How to Get Started Backcountry Skiing & Snowboarding

Getting Started Backcountry Skiing & Snowboarding

Before you drop everything and burn rubber to the nearest trailhead, you’ll need to equip yourself with the gear, skills, and knowledge required to manage the inherent risks of exploring wild, untamed terrain. Here, we cover the basics of getting started in the backcountry so you can dive in with confidence.

What skiing and snowboarding ability level is required to ride in the backcountry?

In theory, skiers and snowboarders of all ability levels can travel into the backcountry, but it is a good idea to ensure that you are comfortable navigating untamed and unfamiliar terrain, and descending in less-than-perfect snow conditions. While everyone hopes for powder when they tour, in practice it is common to encounter a variety of challenging types of snow, sometimes all on the same tour! From firm crusts and ice first thing in the morning to sloppy, heavy snow in the afternoon; sometimes the snow is your greatest challenge. A great first step is to get used to exploring off-piste back bowls and inbounds terrain that require some hiking before you head out any gates or into backcountry terrain.
Can I use my regular alpine skis or snowboard in the backcountry?

Yes and no. Most lift-accessed backcountry riding allows the use of your normal alpine ski gear or freeride snowboard setup; getting to your line may entail some booting or traversing, but you are usually able to ski right back to the lifts for another lap. However, if you want to access deeper backcountry terrain from a trailhead you will need to invest in specialist gear that allows you to walk uphill. For skiers, this will usually mean mounting their skis with a touring binding that allows the user to pivot at the toe and lift their heels, combined with climbing skins that adhere to the bases of their skis for grip while walking uphill. Snowboarders will require a splitboard; a special type of snowboard that splits into two parts for ascending and reassembles for descending. There are many options when it comes to specialist touring gear and lots of things to consider! Continue  reading below for more in depth information.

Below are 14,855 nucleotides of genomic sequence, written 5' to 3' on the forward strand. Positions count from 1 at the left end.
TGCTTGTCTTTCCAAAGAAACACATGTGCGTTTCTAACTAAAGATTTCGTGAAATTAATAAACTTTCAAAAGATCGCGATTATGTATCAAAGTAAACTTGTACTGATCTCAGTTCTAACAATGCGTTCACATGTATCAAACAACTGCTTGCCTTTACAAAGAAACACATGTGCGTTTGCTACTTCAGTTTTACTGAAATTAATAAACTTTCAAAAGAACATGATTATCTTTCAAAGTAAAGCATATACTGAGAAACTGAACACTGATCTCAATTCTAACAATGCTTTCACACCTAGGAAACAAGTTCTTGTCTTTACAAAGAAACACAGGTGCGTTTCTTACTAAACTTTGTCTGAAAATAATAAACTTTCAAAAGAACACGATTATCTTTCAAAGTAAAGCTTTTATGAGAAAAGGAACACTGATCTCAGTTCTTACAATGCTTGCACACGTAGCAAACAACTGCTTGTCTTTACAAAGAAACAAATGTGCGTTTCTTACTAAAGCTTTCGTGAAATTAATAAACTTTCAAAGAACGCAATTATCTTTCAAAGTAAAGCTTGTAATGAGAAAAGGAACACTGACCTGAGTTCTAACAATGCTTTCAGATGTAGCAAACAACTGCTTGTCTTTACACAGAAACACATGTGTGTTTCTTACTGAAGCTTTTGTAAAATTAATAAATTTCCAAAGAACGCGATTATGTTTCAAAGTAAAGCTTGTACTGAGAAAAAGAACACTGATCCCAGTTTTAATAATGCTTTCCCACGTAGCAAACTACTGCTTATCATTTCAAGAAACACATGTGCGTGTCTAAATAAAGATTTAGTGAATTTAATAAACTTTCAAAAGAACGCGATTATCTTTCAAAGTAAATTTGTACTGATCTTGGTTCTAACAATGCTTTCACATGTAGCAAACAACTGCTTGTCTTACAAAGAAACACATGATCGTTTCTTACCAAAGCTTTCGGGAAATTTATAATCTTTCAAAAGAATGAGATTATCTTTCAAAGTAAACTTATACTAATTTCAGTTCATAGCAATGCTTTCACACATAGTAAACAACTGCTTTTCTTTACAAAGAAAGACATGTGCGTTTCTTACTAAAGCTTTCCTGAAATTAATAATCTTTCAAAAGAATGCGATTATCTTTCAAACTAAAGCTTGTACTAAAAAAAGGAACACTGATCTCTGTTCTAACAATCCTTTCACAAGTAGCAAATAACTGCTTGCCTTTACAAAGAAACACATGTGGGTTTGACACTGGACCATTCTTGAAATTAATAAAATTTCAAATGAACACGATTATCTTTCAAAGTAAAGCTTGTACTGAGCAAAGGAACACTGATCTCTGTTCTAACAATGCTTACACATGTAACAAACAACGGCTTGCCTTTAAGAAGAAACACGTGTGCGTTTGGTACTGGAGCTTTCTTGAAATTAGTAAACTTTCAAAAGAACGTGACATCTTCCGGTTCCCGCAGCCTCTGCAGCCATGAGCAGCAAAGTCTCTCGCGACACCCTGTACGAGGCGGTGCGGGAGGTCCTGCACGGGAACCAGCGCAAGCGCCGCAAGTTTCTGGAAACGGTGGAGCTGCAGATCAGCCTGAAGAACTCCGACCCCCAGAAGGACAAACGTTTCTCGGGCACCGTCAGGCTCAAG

What additional skills, knowledge, and gear do I need?

If you get deeper into the backcountry, away from any resort, you’re on your own, typically away from lifts, roads and trained rescue professionals. There’s no one here to tell you what to do or where to go, and no one to warn you when you’re being an idiot either. If you’re caught in an avalanche or hurt, ski area personnel are not obligated to rescue you. In order to understand and manage the inherent risks of riding untamed terrain, you should take an AIARE Level 1 Avalanche Class, and carry avalanche safety gear with you every time you go. 

What You Need to Know About Avalanche Safety & Safety Gear

When you travel outside of the ski area boundaries, no one guarantees your safety from avalanches, cliffs, tree wells or getting lost and dying of exposure. That’s part of the deal, and for many, part of the appeal. Left or right, up or down, go or no-go, you and your partners will have to make the decisions and take the responsibility yourselves. Some people aren’t comfortable with this much ambiguity or having no one but themselves to blame. Some stumble blindly into the mountains without a clue to the dangers and protocol involved. We hope that if you’re venturing into the BC, you don’t fall into either category.

You can minimize the danger from avalanches by educating yourself and carrying the right gear. We strongly recommend taking an avalanche awareness class for starters (usually available for free at ski and snowboard retail locations including evo Seattle, evo Portland, and evo Denver during the winter months) and following it up with an AIARE Level 1 Avalanche Class (usually over a three-day period). AIARE, the American Institute for Avalanche Research and Education, offers the most stringent and professional courses, they wrote the book on avalanche education and standardized training. There are many courses out there but only the best are AIARE certified curriculum. Taking a class won’t make you an expert, and regular practice is a necessity, but it will open your eyes to the many dangers of backcountry travel and ways to mitigate them, familiarize you with some common snowpack assessments and stability tests, and allow you to practice your avalanche rescue skills and smart decision making. A lot of being safe in the backcountry involves asking the simple question, “What if?”